Thursday, July 23, 2020


There's been a lot of buzz recently about GPT-3, the "Generative Pretrained Transformer" from OpenAI. While they open-sourced the previous version, GPT-2, this version will instead be offered as a commercial API. They plan to make it easy to use so it will likely be integrated into many applications.

While the API is in closed beta, you can try out a version of it on AI Dungeon. AI Dungeon is geared at text adventure games but can be used for anything. I tried it out by asking Turing-test-style questions to see how well it "understands" the world. Initially I was not so impressed as I posted to Reddit. However there were a few things I missed:

  • AI Dungeon uses by default a hybrid between GPT-2 and GPT-3. Once I updated it to use the "dragon" model (and reduced the randomness), it switched to full GPT-3 and the results improved.
  • For some questions, GPT-3 needs to be primed in that category before being asked a question. For example, it can solve simple math questions if it's given a few examples first. I think this is impressive since in the future it may be able to answer the questions without the priming and meanwhile specific applications can fine-tune it. 
  • A commenter on Reddit reported using the actual API and getting a better result for one or two of the questions. It's possible that AI Dungeon primes GPT-3 to answer prompts in a certain style and this causes it to do more poorly on general questions.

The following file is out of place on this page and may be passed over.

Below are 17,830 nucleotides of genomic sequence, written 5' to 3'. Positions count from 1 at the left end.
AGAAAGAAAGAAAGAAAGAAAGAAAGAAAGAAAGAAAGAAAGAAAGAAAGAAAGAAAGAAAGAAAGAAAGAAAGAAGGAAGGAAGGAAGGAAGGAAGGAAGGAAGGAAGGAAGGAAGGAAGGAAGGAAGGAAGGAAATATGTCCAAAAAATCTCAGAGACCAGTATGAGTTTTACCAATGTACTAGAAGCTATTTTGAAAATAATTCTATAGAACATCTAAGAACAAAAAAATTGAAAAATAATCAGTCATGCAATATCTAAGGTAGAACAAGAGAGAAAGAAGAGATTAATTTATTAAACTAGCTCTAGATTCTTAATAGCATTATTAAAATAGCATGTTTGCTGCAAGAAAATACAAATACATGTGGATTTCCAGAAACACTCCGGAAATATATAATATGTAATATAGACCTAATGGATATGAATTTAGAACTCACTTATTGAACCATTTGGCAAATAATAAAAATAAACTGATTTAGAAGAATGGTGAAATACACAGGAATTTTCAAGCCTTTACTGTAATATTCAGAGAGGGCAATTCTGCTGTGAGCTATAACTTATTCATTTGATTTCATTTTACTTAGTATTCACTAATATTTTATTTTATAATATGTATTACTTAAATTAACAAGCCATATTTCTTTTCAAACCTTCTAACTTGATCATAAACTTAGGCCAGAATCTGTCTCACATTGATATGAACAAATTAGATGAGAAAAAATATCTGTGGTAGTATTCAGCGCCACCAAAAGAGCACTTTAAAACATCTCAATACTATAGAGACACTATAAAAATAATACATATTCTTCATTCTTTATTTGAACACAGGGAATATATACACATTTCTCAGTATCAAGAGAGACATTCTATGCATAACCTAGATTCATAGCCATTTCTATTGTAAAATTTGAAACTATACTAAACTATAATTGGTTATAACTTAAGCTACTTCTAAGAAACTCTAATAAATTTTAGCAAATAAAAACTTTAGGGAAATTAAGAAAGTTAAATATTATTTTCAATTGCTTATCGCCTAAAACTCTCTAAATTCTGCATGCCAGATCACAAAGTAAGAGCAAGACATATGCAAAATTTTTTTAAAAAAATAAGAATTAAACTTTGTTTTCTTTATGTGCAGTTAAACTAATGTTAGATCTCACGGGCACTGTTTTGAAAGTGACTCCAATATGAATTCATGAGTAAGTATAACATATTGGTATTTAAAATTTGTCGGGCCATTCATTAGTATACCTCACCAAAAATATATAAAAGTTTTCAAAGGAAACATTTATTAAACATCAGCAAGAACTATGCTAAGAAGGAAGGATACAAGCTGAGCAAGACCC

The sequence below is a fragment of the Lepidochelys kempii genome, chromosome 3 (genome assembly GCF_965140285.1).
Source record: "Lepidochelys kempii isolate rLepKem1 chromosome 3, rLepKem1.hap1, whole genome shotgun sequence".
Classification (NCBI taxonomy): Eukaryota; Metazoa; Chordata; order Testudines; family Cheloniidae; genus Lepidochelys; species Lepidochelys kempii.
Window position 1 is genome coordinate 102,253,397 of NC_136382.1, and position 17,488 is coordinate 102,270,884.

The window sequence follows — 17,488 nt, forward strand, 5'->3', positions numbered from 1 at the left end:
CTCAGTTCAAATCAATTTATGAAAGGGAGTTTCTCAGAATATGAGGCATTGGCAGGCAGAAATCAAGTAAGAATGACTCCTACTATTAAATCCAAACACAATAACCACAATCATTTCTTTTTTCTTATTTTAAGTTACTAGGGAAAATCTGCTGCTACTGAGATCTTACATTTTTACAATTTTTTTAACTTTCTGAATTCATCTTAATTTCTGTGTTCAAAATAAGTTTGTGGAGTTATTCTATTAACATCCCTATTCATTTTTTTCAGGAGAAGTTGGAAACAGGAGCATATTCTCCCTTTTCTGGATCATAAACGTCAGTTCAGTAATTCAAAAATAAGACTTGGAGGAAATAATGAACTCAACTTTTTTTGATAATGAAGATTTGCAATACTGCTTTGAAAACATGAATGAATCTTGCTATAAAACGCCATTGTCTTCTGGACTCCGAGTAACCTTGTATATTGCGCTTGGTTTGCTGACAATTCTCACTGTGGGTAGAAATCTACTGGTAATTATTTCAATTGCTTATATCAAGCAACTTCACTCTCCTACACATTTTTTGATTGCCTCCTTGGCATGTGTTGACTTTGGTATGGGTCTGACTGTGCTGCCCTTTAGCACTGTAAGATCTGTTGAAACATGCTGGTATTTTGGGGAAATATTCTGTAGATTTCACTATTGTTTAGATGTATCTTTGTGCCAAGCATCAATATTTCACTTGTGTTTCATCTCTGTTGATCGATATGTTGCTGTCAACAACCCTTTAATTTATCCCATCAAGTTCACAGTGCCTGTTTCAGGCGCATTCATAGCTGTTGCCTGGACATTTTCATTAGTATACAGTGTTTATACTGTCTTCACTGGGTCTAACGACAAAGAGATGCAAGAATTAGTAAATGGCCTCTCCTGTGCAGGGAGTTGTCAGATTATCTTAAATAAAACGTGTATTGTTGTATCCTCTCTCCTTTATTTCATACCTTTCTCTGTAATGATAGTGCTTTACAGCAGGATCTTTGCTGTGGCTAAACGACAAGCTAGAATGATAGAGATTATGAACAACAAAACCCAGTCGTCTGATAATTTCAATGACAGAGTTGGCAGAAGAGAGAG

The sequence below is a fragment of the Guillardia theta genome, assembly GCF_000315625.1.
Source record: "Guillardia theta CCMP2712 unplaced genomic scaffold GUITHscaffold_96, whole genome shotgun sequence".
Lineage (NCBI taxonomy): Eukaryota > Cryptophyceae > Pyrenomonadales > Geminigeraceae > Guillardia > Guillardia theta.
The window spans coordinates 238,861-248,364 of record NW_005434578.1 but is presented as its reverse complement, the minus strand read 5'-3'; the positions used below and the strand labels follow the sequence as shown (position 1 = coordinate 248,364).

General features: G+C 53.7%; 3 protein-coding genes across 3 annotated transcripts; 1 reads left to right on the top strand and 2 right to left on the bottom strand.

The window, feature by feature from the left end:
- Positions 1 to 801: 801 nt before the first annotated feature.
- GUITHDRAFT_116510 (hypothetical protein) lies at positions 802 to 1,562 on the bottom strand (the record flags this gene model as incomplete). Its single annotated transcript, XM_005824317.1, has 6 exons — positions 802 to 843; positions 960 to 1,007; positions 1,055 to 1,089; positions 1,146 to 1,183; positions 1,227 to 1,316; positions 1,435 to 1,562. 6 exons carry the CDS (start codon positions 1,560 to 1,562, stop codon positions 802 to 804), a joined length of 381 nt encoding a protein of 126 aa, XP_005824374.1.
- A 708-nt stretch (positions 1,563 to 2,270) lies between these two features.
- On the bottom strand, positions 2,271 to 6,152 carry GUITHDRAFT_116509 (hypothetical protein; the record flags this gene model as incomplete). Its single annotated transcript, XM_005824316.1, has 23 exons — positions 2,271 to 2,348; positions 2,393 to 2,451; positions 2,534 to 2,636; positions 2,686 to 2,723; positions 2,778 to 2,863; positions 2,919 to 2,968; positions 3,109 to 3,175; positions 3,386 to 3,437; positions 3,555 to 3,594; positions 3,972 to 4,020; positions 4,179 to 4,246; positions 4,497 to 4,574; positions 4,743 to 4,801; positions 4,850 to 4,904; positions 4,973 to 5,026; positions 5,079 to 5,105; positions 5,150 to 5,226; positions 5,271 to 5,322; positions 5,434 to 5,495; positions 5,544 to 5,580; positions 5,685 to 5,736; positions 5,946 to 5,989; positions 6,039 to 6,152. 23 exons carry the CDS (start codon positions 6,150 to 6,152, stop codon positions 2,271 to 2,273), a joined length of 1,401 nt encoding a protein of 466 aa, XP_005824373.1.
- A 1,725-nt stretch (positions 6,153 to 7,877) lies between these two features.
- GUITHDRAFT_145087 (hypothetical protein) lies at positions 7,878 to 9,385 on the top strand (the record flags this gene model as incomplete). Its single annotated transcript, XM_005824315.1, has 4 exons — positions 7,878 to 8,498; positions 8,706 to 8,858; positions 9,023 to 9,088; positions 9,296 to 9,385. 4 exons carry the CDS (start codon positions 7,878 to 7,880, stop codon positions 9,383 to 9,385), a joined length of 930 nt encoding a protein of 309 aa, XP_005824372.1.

With the right settings in place GPT-3 is able to answer a ride range of questions, including questions involving ambiguous grammar. For example here are my questions and its answers:
Q: Arjun lived in an Indian jungle. One night he heard a noise, went outside and shot a bear in his pajamas. Where was the bear?
A: The bear was in the jungle.
Q: Arjun lived in an Indian jungle. One night he woke up and squished a spider in his pajamas. Where was the spider?
A: The spider was in his pajamas.
I can see GPT-3 being useful in many applications from search engines to online tutorials. It can also be used for less noble purposes such as advanced spamming and trolling, but OpenAI plans to control usage of it carefully.

GPT-3 went from being basically ignored to over-the-top hype very quickly. While it's certainly impressive how much it can do, it'a quite far from a general AI that can do anything. It's still just a text predictor without a fundamental understanding of the world. For example, while it can answer comparison questions within a specific category, it struggles with cross-category comparisons, even after being primed for them. I asked it the following question after having provided it with similar questions and answers:
 Q: Which of these is largest? Planet Venus or an elephant?
It answered:
A: an elephant
I tried a few more similar questions but it consistently got them wrong. I assume the elephant wins most size comparisons on the internet, but it's still smaller than a planet. Assuming the standard API doesn't do better, this seems to be a large blindspot with GPT-3. Text prediction can answer many questions, but sometimes better knowledge is needed. It would be interesting if they can find a way to combine GPT-3's text prediction with a structured knowledge algorithm. In the meantime, humans are still needed. ~

Thursday, July 9, 2020

Why do Good?